John Williamson's portrait of Mary Wollstonecraft
What is it about the Walker Art Gallery's portrait of 18th century feminist visionary Mary Wollstonecraft that warrants its inclusion in our pioneering new LGBT project Pride and Prejudice? In this blog, art historians Camilla Mørk Røstvik and Lucy Johnson explain why it is so important that this particular painting is brought ‘out of the closet’ and given greater visibility.
"There are few images of Mary Wollstonecraft that are known today. Although her 1792 publication, Vindication of the Rights of Women, survives as a key feminist text, her actual image has largely been lost. The Mary on the Green campaign, graffiti artist Stewy and several comic book illustrators have tried to rectify this recently, building on public outcry at the lack of a statue of this historically important radical.
However, one image captured during Wollstonecraft’s lifetime gives a particularly striking insight into her nature. The Walker Art Gallery’s portrait of Mary Wollstonecraft (currently on display at the People’s History Museum, Manchester) is a unique and captivating image. In the portrait, attributed to John Williamson, Wollstonecraft emerges as a powerful, asexual and atypical 18th-century woman. In a powdered wig, clad in the revolutionary style of French intellectuals, Wollstonecraft stares right back at us. As researchers in residence at the People’s History Museum last year, Lucy Johnson and myself spent a lot of time with the portrait, which seemed to raise as many questions as it answered. Who was John Williamson, and was he actually the painter? Why did William Roscoe, the Liverpool revolutionary, commission the painting? What did Mary think of it? And most importantly why is it not this powerful image that comes to mind when we think of Wollstonecraft, but rather the soft, beautified, pregnant John Opie version?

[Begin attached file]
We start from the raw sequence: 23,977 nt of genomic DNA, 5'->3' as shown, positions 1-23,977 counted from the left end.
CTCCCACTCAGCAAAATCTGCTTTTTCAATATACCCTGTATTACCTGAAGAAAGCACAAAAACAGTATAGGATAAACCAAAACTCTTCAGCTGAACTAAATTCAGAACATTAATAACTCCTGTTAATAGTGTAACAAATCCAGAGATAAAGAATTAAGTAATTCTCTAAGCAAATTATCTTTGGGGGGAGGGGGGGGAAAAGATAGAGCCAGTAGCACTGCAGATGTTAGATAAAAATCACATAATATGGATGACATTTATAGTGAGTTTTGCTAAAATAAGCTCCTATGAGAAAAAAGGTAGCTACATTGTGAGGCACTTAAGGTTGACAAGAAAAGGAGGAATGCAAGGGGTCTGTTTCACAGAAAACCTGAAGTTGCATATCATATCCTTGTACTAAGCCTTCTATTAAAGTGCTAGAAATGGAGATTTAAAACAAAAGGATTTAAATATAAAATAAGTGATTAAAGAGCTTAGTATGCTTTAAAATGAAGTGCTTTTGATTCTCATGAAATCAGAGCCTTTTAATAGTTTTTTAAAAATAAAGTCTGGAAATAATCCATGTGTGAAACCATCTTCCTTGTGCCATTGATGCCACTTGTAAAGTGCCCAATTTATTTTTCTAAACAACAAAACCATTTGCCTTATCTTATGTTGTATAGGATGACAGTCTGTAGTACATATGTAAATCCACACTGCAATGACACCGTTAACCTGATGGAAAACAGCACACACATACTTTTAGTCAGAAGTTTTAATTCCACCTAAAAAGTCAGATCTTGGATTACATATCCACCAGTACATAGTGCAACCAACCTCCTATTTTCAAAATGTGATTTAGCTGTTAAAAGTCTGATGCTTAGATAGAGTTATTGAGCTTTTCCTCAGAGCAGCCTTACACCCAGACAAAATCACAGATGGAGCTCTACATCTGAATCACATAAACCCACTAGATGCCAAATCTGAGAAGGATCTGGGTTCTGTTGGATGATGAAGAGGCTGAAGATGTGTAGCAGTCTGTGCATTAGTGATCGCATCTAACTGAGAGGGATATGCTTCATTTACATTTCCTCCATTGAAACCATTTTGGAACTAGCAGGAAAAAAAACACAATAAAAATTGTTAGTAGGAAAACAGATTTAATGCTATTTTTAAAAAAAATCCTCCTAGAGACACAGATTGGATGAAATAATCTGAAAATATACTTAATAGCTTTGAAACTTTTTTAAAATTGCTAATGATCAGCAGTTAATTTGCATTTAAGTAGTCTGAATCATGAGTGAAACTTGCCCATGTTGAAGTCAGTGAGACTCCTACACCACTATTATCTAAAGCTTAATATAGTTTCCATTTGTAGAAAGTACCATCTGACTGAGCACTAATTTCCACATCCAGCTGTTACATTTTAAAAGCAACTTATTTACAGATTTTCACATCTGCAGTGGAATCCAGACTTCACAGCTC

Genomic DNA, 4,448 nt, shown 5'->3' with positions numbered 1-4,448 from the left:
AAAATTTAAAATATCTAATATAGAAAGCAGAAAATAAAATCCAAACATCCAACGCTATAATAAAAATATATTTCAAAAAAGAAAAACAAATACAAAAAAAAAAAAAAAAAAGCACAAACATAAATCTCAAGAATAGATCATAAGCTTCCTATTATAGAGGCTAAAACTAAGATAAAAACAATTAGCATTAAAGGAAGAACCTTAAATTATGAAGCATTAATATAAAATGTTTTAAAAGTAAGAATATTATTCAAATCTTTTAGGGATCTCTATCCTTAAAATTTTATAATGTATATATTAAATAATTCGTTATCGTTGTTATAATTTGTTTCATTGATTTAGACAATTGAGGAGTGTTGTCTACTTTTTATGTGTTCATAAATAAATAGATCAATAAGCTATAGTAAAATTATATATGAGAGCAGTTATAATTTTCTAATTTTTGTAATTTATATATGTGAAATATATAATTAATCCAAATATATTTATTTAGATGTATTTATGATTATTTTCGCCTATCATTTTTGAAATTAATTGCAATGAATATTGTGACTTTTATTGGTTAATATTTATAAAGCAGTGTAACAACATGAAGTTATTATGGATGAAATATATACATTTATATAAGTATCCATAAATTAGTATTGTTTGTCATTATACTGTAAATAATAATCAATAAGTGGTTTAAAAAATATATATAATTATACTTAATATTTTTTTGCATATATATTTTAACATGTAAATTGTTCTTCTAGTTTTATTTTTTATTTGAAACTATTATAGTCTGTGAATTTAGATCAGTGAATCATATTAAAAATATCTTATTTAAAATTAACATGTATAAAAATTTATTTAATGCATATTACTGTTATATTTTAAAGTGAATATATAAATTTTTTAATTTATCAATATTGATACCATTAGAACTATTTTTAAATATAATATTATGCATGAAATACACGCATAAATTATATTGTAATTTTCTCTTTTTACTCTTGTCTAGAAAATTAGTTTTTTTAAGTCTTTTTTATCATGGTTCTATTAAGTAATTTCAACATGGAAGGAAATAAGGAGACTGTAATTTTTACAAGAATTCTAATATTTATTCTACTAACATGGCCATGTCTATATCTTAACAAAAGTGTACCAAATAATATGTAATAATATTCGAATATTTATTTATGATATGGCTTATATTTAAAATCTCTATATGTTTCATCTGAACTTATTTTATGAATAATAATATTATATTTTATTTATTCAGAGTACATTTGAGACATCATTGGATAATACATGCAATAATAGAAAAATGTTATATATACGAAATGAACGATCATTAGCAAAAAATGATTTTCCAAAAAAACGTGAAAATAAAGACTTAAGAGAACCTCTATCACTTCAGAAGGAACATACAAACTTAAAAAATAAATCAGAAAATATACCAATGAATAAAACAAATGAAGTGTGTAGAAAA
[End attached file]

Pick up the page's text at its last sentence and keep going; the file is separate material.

Stewy's 21st century take on Mary Wollstonecraft
As part of our project we interviewed scholars and experts about images of Wollstonecraft but few of them were aware that the Walker’s portrait existed. However, when we organised a series of events celebrating Wollstonecraft, we saw first hand how well people responded to Williamson’s portrait. The comment that was usually made was that she looked ‘strong’, ‘smart’ and ‘proud’. The Opie portrait certainly shows us Wollstonecraft, but it does not show us those traits. In fact, the Walker’s portrait is doing what Opie’s portrait never could do – it is inspiring artists to again consider Wollstonecraft. Graffiti artist Stewy has donated a stunning piece about Wollstonecraft to the People’s History Museum in Manchester (on show now). The feminist poetry collective Stirred have also created poetry based on the portrait. This experience confirmed our belief that the painting deserves a higher profile
As part of our research we sought to understand why this painting has not yet received the critical attention we believe it deserves. We wondered whether or not the public reach of the painting had been affected by the attribution of the portrait to Williamson, an artist not as well known as Opie. Archive material from the Walker Gallery shows that the attribution has, in any case, been a consistent source of debate. Letters questioning the attribution have been arriving at the Walker for decades, and as late as the 1990s, with some even suggesting the portrait may be by Opie after all. The attribution to Williamson can be traced to one person, the art historian Hugh Macandrew, whose archives we hope to examine in the future. After our investigation we do not feel able to confidently say that the portrait was done by Williamson. We do, however, have no better suggestion except to question if it actually matters. Whether it is Williamson or not, the painter of this extraordinary painting certainly deserves some praise. This is not second-rate portraiture, this is great art!
The portrait is now available to view online as part of National Museums Liverpool’s Pride and Prejudice project, which aims to bring objects within the collections that are relevant to LGBT culture and identity to the fore. Of it's relevance to the project, Pride and Prejudice researcher Lynn Wray says:
"Wollstonecraft’s life is relevant to LGBT history and culture, not just because she is thought to have had a lesbian relationship with childhood friend Fanny Blood, but also because her ground-breaking text Vindication of the Rights of Women made pioneering claims for the rights of women to experience and express sexual desire, paving the way for more liberal attitudes to female sexuality." "